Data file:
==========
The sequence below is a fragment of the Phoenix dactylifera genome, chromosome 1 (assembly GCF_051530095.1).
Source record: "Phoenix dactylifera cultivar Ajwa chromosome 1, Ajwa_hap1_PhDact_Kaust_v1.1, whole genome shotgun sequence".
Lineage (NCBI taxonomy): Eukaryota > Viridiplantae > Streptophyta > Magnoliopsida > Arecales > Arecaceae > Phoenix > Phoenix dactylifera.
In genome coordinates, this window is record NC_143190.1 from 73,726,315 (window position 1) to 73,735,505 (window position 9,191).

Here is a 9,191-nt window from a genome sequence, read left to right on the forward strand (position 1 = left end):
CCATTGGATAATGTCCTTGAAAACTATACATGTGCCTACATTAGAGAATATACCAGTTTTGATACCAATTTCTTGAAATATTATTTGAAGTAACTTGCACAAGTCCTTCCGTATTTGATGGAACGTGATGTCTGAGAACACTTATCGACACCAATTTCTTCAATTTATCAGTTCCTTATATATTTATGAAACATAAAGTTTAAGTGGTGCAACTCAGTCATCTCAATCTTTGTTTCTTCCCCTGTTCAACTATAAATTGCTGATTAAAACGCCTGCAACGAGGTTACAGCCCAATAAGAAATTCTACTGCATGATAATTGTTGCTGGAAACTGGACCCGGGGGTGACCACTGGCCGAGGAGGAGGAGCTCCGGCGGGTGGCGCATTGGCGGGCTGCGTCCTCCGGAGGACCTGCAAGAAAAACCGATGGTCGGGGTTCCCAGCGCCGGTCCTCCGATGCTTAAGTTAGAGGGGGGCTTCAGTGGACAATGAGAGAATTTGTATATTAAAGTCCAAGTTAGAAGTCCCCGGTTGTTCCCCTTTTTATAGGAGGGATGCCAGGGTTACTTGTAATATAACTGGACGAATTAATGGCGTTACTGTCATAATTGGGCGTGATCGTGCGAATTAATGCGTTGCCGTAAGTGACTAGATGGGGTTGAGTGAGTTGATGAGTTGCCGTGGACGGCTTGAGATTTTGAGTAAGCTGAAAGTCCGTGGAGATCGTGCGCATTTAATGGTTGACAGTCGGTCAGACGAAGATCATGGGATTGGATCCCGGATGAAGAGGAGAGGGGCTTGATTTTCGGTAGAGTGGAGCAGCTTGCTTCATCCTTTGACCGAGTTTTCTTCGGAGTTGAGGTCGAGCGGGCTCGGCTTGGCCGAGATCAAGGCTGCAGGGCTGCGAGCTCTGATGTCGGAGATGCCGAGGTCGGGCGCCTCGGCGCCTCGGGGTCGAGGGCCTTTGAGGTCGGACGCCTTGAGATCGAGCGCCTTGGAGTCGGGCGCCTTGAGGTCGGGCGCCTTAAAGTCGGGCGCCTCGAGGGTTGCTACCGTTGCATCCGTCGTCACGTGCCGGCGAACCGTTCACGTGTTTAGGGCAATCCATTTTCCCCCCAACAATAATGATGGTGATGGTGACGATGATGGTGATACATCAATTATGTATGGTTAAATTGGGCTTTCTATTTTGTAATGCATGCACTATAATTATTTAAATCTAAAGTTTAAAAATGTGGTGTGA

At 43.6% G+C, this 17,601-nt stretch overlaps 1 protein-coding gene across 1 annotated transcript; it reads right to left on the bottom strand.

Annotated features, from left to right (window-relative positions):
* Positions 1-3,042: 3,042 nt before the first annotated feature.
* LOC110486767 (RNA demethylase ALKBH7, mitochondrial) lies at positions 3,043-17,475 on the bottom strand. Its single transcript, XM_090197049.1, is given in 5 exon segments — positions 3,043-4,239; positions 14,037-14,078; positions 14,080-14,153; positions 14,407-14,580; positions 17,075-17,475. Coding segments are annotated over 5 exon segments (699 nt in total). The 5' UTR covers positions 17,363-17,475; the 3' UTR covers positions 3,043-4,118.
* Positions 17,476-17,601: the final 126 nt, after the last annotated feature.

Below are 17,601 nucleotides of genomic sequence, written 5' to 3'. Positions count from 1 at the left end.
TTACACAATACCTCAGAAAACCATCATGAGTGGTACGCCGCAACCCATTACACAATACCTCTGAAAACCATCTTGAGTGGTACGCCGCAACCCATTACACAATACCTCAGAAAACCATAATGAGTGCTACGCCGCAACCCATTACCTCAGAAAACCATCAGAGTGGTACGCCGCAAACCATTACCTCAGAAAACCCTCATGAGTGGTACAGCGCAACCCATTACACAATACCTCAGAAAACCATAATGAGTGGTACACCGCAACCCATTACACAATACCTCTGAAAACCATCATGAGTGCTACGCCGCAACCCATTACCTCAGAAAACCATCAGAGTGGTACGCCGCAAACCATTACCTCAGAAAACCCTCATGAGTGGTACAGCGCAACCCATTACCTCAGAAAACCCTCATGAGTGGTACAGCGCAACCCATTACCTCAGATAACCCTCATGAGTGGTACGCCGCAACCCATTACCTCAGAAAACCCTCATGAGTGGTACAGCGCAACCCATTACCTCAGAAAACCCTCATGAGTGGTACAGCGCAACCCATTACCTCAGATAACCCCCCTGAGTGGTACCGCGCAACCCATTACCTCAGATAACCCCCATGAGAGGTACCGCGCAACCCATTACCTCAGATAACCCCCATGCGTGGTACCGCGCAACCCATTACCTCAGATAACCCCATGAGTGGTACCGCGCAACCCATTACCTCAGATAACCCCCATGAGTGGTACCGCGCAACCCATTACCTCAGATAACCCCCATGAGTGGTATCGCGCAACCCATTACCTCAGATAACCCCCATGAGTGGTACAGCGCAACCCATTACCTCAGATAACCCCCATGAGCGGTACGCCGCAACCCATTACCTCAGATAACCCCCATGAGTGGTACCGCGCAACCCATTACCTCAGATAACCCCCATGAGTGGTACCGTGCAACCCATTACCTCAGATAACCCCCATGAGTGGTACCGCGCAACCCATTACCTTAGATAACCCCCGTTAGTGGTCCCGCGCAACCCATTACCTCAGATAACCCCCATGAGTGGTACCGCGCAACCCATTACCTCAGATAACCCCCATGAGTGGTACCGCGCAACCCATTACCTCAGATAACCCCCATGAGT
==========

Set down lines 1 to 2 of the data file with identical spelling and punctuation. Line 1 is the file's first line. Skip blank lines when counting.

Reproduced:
The sequence below is a fragment of the Phoenix dactylifera genome, chromosome 1 (assembly GCF_051530095.1).
Source record: "Phoenix dactylifera cultivar Ajwa chromosome 1, Ajwa_hap1_PhDact_Kaust_v1.1, whole genome shotgun sequence".